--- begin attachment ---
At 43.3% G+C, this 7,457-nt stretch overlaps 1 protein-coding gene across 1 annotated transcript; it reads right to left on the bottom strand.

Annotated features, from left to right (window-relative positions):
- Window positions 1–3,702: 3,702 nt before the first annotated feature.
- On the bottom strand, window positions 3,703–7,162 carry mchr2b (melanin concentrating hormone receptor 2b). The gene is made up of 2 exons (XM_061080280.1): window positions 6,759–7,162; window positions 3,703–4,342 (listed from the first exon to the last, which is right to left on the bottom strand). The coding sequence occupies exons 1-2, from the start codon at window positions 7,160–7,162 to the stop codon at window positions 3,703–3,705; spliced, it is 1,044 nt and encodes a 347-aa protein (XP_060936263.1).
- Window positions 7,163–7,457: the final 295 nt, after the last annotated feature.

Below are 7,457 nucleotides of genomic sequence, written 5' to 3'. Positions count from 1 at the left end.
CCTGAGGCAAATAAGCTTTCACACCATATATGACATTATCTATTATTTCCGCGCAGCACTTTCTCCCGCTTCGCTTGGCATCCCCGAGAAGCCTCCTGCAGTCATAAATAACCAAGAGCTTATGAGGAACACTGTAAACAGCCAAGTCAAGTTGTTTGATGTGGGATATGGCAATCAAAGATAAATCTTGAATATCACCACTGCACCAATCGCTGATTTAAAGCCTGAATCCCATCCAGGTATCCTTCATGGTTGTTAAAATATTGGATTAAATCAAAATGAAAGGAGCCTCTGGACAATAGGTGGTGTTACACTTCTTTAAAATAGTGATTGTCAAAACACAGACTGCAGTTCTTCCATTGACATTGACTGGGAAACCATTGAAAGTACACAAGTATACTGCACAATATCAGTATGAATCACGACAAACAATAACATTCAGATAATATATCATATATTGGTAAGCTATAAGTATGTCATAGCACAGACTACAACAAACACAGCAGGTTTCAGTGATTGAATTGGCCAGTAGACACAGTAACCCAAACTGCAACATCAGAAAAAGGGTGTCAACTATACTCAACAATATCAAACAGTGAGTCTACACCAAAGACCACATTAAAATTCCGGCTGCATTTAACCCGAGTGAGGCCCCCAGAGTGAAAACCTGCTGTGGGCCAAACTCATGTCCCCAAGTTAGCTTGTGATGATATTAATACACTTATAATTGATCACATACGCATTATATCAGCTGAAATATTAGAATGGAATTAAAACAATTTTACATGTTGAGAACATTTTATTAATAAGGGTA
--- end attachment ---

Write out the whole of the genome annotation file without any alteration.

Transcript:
At 43.3% G+C, this 7,457-nt stretch overlaps 1 protein-coding gene across 1 annotated transcript; it reads right to left on the bottom strand.

Annotated features, from left to right (window-relative positions):
- Window positions 1–3,702: 3,702 nt before the first annotated feature.
- On the bottom strand, window positions 3,703–7,162 carry mchr2b (melanin concentrating hormone receptor 2b). The gene is made up of 2 exons (XM_061080280.1): window positions 6,759–7,162; window positions 3,703–4,342 (listed from the first exon to the last, which is right to left on the bottom strand). The coding sequence occupies exons 1-2, from the start codon at window positions 7,160–7,162 to the stop codon at window positions 3,703–3,705; spliced, it is 1,044 nt and encodes a 347-aa protein (XP_060936263.1).
- Window positions 7,163–7,457: the final 295 nt, after the last annotated feature.

Below are 7,457 nucleotides of genomic sequence, written 5' to 3'. Positions count from 1 at the left end.
CCTGAGGCAAATAAGCTTTCACACCATATATGACATTATCTATTATTTCCGCGCAGCACTTTCTCCCGCTTCGCTTGGCATCCCCGAGAAGCCTCCTGCAGTCATAAATAACCAAGAGCTTATGAGGAACACTGTAAACAGCCAAGTCAAGTTGTTTGATGTGGGATATGGCAATCAAAGATAAATCTTGAATATCACCACTGCACCAATCGCTGATTTAAAGCCTGAATCCCATCCAGGTATCCTTCATGGTTGTTAAAATATTGGATTAAATCAAAATGAAAGGAGCCTCTGGACAATAGGTGGTGTTACACTTCTTTAAAATAGTGATTGTCAAAACACAGACTGCAGTTCTTCCATTGACATTGACTGGGAAACCATTGAAAGTACACAAGTATACTGCACAATATCAGTATGAATCACGACAAACAATAACATTCAGATAATATATCATATATTGGTAAGCTATAAGTATGTCATAGCACAGACTACAACAAACACAGCAGGTTTCAGTGATTGAATTGGCCAGTAGACACAGTAACCCAAACTGCAACATCAGAAAAAGGGTGTCAACTATACTCAACAATATCAAACAGTGAGTCTACACCAAAGACCACATTAAAATTCCGGCTGCATTTAACCCGAGTGAGGCCCCCAGAGTGAAAACCTGCTGTGGGCCAAACTCATGTCCCCAAGTTAGCTTGTGATGATATTAATACACTTATAATTGATCACATACGCATTATATCAGCTGAAATATTAGAATGGAATTAAAACAATTTTACATGTTGAGAACATTTTATTAATAAGGGTA